Crescent Toys

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Crescent Toys was a British toy manufacturing company in operation from 1922 to 1980.[1] It manufactured lead [hollow-cast] figures and animals, die cast metal vehicles, toy guns,[2] hollow cast and later plastic figures and toy soldiers of various historical periods. The firm was founded by Henry Eagles and Arthur Schneider and was located at 67, DeBeauvoir Crescent, Kingston Road, London.[3]

A circa 1970 Crescent Toy model of a wrecker truck in Ferrari livery approximately O scale (1:44)

Henry George Eagles was one of seven children born of William Eagles, a lifebelt maker, and his wife Emily. At some point in the 1930s, one of Henry's brothers, Arthur, joined the Company under the name of Mr. Harvey to avoid suspicion of nepotism and worked as a foreman in the lead casting shop. It was understood that during the early part of the second World War, Arthur Schneider went to America because of the connotation with Germany that his surname gave. Henry's health deteriorated and Arthur (Harvey) carried more of the responsibility of running the factory aided by Doris Eagles one of Henry's four children. Henry, known to most of us as 'Harry' died in 1942 and his brother, my father, known as Mr. Harvey, continued to manage the business, which by now was manufacturing munitions' parts. At the end of the war, Henry's two sons, Harry and Ernie, who had served in the armed forces, joined Crescent along with their younger brother Frank and they together with their sister Doris, the Company Secretary held the controlling interest.

Mr. Harvey was given 1,000 shares in Crescent Toy for his caretaker role and purchased a house of some standing in Potter Street, Essex. Die Cast Machine Tools, a small company in Green Lanes, Palmers Green had supplied Crescent with Die Casting Machines and took on casting work subcontracted from them. They soon realised that there was more to be made from selling the finished product than just the parts. In consequence they used what knowledge they had gained to become fierce competitors in every field that they could.

Meanwhile, with an eye to the development grants then available for industry to move to Wales, Crescent decided to open a factory and my father spent over two years travelling to, and working in, Cwmcarn until the factory was opened in 1949. His co-directors, my cousins, loved Wales and all decided to shut the Tottenham factory and move there. Having spent two years in an area, where he said the rain came at you horizontally, dad said he wouldn't move but would continue in Tottenham and supply Crescent with toys cheaper than they would be able to make them in Wales.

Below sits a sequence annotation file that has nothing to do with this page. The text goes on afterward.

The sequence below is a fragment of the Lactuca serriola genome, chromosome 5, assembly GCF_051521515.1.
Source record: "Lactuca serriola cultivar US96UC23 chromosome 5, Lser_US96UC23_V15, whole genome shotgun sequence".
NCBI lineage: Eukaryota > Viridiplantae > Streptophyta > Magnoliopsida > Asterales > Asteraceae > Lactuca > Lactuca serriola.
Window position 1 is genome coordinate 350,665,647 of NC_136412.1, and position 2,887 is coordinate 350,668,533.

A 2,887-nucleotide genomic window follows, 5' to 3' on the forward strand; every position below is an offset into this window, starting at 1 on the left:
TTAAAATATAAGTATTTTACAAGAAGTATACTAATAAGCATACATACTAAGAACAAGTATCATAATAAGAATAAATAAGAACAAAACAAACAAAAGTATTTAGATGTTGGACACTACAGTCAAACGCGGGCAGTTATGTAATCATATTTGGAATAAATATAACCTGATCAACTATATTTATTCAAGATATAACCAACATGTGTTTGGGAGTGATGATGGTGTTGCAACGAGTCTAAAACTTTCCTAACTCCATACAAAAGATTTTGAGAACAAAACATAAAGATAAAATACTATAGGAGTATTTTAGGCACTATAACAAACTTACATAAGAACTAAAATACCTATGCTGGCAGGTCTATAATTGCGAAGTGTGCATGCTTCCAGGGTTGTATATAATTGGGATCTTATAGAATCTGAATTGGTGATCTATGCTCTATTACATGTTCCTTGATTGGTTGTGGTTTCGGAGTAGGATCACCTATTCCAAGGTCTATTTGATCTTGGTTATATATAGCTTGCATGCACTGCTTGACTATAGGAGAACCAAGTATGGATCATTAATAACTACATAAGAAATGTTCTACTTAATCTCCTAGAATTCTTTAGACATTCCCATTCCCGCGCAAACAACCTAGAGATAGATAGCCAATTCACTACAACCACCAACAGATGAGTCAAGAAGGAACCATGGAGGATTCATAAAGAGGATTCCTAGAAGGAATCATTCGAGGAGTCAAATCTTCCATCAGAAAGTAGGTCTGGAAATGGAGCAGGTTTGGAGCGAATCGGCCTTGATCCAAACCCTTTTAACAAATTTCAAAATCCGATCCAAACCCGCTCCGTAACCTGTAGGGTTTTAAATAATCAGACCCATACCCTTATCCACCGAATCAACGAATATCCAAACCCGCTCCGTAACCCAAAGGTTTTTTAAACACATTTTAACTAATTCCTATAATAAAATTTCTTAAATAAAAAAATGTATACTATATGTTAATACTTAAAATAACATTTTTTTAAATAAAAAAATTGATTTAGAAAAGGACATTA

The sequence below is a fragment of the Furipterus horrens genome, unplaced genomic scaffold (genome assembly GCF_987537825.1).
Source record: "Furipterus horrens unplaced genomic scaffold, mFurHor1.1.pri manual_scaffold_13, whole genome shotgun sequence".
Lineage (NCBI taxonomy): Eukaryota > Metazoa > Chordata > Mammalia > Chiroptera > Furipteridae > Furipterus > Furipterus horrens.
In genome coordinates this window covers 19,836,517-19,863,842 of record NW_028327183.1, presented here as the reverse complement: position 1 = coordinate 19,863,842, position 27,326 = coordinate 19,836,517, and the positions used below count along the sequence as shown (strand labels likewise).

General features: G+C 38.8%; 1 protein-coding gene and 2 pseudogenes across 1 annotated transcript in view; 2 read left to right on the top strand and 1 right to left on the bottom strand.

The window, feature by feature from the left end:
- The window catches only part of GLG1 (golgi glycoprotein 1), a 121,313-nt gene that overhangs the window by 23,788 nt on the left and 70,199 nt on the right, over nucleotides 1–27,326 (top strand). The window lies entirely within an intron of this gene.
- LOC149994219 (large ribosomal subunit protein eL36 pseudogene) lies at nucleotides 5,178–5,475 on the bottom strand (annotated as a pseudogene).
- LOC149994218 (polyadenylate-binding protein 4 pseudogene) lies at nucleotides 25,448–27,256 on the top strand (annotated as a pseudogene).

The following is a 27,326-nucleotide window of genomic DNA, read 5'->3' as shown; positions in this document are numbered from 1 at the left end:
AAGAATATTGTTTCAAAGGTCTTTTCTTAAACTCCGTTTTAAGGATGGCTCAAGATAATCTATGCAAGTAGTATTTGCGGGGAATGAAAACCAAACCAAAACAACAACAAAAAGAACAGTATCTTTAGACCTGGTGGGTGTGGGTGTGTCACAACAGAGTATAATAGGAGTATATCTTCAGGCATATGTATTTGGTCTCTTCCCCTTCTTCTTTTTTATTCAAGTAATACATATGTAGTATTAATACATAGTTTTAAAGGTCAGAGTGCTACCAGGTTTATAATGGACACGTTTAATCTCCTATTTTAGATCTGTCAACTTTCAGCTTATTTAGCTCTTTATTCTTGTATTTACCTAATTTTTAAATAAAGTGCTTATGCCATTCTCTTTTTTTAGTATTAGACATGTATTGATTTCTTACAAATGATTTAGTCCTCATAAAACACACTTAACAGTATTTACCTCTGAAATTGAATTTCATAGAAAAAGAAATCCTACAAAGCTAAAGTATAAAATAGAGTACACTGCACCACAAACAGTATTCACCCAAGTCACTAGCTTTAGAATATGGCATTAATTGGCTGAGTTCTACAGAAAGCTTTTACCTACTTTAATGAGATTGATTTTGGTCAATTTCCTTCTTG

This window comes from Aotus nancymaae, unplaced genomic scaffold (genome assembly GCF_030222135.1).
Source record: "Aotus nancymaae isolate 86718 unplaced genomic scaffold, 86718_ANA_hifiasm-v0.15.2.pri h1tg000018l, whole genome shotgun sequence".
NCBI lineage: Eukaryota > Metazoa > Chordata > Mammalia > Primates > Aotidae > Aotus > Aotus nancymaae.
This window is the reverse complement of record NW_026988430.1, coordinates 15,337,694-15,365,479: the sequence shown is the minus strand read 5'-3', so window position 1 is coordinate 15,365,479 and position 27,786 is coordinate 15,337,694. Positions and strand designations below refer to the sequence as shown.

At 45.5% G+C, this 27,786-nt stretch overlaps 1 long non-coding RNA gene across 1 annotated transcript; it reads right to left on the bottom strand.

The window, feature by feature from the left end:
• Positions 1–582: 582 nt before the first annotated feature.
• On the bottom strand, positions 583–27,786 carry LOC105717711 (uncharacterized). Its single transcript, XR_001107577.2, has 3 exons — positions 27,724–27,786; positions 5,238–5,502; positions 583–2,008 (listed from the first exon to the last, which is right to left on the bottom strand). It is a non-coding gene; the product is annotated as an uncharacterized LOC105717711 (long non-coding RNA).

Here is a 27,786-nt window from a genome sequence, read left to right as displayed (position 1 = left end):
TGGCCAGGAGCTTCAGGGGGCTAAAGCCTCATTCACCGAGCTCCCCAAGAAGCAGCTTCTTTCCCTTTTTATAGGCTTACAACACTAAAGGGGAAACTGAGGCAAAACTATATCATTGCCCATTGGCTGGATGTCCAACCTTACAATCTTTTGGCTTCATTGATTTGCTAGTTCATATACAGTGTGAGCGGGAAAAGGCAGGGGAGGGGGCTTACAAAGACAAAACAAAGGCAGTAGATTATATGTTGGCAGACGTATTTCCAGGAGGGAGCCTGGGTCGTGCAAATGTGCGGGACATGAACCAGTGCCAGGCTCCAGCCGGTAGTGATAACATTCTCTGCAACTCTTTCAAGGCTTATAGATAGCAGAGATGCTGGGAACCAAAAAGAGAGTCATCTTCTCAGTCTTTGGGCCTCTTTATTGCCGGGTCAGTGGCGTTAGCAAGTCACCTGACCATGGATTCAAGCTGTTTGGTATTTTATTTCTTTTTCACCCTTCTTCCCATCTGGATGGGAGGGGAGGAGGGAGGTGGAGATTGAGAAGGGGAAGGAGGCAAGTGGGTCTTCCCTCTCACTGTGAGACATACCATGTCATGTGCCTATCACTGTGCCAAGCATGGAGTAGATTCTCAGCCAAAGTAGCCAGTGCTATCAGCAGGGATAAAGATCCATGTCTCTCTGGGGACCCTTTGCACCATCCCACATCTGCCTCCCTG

Discord between the families got rather bitter and 'Mr. Harvey' set up The Harvey Toy Company in Commerce Road, Wood Green, in the name given to him by his brother many years before. He then sought an alliance with the old enemy - Die Casting Machine Tools - who by then were Trading as Lone Star Products, Californian Screen Blocks, A.G.M. Industries and several other names. His House in Potter Street had to go and we moved to Abbey Road in Bush Hill Park. Of His Three Children - Ronald the youngest worked in Lone Star's Tool Room alongside 'Smith & Odell' later of 'Matchbox' fame. My Brother Anthony eventually went into the 'Church' and I ran a Rotational Moulding and Vacuum Forming Company and in more recent years developed a plastics assembly process marketed as PHASA. The Toy Soldier and Toy Gun Markets seemed as though they were really killed off in America as a consequence of the Vietnam War

Prior to the war, Crescent acquired moulds and stock from C.W. Baker which traded as Reka.[4] Crescent manufactured a series of dioramas depicting various shops and a classroom from 1950s Britain. The company also manufactured Dan Dare sets of figures[5] and Thunderbirds toys.

See also[edit]

References[edit]

  1. ^ "Archived copy". Archived from the original on 2008-09-18. Retrieved 2008-10-25. 
  2. ^ "Gathering the Jewels". www.gtj.org.uk. Retrieved 2016-07-29. 
  3. ^ "Mikes Diecast Tanks and Armour". www.mikes-tanks.com. Retrieved 2016-07-29. 
  4. ^ p.93 Joplin, Norman The Great Book of Hollow Cast Figures 1993 New Cavendish Books
  5. ^ "Archived copy". Archived from the original on 2012-09-11. Retrieved 2008-10-25.